Usually when I think of my heart condition, it’s that—MY condition. Something that is a part of me. Part of my life. My issue. As someone who has been living with a CHD for nearly (cough, cough) years—ok, 40—I feel like I am an authority on the subject in a special way exclusive to only those of us who have been living with a CHD.
So about a year and a half ago, when a very close friend’s three-year-old son was diagnosed with a CHD, of course I reached out to her. Here I was—working parent, two-time Ivy League grad, avid skier… a shining example of all that her precious son can and will be, CHD be damned! While many of her friends and family were concerned and gave an outpouring of love, I knew that over the past year or so my circumstances and experience provided her with a singular perspective and empathy that no one else’s could.
Ha! I need to get over myself. Because last night I realized I am not the example she needs—it’s my mom.
Last night my friend and I met for dinner and (for reasons irrelevant to this story) my mom met us outside the restaurant to give me a ride home. Now, Mom has known about my friend’s son’s diagnosis and has followed his experience from the beginning, just as I have. She’s the kind of mom who knows—and loves—her kids’ friends and right from the start she too had reached out to my friend. At the time I thought nothing of it, just my mom sending a kind note as she would to anyone going through a hard time. But as the two of them chatted last night, right there at the curb with Mom leaning out the car window, I was silenced (usually a tough thing to do).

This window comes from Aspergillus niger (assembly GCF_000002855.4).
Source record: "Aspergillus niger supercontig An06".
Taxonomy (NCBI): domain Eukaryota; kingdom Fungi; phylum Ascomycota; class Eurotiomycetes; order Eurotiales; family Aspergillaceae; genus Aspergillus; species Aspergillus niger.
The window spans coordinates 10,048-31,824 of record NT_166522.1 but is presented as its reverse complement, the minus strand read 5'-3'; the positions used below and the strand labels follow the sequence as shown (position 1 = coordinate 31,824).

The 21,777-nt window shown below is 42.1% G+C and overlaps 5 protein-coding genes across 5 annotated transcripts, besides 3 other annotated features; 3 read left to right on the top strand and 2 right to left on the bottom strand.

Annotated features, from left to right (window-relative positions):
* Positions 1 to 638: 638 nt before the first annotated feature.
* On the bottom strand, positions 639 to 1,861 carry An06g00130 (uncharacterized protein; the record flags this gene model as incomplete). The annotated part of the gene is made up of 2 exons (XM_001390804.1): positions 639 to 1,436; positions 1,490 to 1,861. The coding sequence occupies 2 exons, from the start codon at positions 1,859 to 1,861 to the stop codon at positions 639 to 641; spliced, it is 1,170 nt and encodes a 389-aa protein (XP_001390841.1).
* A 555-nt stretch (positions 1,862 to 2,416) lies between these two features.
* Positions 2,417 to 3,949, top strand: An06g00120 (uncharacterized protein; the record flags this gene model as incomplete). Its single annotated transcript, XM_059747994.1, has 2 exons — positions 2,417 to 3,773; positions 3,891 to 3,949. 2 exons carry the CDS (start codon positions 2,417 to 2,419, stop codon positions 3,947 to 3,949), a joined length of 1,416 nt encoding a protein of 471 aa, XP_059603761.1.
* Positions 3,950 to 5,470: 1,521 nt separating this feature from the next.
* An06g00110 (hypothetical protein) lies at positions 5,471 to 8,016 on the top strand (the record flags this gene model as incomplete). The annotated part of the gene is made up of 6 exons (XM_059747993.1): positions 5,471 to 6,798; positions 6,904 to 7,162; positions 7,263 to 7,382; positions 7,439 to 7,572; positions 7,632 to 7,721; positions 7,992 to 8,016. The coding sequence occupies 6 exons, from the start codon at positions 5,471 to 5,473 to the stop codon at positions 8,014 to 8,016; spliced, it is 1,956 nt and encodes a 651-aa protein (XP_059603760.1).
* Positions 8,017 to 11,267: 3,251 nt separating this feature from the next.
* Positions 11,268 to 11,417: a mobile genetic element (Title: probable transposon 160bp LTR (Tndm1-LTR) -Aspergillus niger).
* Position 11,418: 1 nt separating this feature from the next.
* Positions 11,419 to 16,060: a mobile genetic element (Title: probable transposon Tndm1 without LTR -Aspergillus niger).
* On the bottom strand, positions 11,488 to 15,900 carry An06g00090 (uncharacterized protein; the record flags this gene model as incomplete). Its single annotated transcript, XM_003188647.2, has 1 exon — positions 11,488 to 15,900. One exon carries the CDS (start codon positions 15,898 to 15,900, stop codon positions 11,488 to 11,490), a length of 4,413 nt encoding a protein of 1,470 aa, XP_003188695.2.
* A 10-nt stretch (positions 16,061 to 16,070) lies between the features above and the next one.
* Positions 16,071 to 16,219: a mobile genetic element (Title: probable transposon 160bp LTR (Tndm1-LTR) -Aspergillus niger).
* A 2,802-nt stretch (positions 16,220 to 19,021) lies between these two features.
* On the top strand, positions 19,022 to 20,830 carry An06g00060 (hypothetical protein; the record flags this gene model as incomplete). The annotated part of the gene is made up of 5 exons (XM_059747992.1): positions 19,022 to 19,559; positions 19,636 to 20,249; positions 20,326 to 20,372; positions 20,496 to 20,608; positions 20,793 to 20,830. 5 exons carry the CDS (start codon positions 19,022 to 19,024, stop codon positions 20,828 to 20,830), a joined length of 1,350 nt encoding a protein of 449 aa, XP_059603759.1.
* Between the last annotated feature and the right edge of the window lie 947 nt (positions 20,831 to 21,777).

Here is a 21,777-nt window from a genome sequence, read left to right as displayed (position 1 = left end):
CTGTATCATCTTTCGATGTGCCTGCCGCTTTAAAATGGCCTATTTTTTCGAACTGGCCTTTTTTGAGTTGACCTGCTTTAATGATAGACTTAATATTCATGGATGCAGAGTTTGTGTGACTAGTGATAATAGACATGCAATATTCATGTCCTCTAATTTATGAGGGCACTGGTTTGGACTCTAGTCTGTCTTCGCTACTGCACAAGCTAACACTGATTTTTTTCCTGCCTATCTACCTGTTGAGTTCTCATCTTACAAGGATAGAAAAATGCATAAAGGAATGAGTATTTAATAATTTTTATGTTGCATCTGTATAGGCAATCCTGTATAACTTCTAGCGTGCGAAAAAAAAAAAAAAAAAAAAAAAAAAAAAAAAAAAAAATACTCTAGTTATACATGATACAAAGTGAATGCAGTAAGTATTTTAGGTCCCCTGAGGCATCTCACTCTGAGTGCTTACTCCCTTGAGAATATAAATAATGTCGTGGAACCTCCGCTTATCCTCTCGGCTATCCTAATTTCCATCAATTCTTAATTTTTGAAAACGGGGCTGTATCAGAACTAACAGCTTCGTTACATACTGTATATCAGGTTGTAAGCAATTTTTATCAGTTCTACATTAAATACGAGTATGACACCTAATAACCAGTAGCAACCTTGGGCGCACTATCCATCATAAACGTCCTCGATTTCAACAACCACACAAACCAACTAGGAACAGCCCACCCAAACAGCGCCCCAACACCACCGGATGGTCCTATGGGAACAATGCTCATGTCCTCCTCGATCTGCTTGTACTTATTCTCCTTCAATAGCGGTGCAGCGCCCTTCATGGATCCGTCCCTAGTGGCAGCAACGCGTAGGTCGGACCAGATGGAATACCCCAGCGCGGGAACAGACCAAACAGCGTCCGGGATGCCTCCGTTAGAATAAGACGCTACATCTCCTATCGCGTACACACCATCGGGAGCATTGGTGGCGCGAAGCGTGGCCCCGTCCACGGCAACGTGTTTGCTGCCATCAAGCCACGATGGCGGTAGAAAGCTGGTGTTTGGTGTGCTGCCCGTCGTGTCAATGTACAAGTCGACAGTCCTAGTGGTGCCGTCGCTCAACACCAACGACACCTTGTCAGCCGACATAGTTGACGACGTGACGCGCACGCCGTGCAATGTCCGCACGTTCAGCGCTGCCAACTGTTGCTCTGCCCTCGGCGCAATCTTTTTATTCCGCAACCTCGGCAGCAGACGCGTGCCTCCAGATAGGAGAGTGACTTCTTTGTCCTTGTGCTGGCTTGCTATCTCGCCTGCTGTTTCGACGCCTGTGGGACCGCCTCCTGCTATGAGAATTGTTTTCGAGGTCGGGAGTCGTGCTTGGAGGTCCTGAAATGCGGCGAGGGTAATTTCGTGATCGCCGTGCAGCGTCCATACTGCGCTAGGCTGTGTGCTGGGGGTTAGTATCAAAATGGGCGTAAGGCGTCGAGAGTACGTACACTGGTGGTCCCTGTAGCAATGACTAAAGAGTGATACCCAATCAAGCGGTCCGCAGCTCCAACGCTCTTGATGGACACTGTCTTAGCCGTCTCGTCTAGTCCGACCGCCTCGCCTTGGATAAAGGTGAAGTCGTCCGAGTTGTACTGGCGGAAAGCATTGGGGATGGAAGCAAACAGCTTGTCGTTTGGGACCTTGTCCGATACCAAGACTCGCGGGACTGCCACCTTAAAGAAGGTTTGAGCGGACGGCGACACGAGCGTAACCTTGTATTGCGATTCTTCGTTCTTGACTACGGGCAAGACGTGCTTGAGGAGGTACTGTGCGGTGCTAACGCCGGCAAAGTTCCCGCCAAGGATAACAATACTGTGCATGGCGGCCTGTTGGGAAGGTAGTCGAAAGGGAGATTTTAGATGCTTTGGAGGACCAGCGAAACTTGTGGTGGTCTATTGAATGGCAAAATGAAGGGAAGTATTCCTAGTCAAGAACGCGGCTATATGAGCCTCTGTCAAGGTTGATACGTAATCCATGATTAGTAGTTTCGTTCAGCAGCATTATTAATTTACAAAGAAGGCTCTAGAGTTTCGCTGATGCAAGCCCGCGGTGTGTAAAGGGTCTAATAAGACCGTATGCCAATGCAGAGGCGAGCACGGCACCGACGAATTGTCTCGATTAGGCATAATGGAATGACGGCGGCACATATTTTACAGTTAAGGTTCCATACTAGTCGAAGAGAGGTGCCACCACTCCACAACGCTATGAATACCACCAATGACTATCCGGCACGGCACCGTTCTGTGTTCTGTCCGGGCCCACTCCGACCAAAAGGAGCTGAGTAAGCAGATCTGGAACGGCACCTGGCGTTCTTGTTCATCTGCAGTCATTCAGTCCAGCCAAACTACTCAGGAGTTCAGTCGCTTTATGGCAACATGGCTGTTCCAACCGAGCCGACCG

That’s when the light bulb went on.
I was just the kid who had a CHD. It wasn’t me who my friend needed to go to for advice. It was Mom. Rather than contribute to their conversation, I was sidelined by two moms who shared an experience that was unique to them, not me. Only Mom could help my friend figure out how to make a “normal” life for her son, decide if and when to set limits, make sure her other children get the attention they need, help her pre-schooler understand why he has to go to so many doctors, and more.
The truth is my heart condition is not just MY heart condition. It was Mom’s, too. She has raised a child with CHD for nearly (cough, cough) years—and as all parents know, you never really stop raising your kids, even when they have kids of their own. She has waited through doctor’s appointments, MRIs, open heart surgeries. She has visited me in the hospital too many times. She has worried, cried, laughed, rejoiced. And, even if I don’t tell her often enough, she did it pretty well.
So, thank you Mom. And, thank you not just for being there for me, but also for being there for my friend in a way that no one else—not even I—can be there for her.
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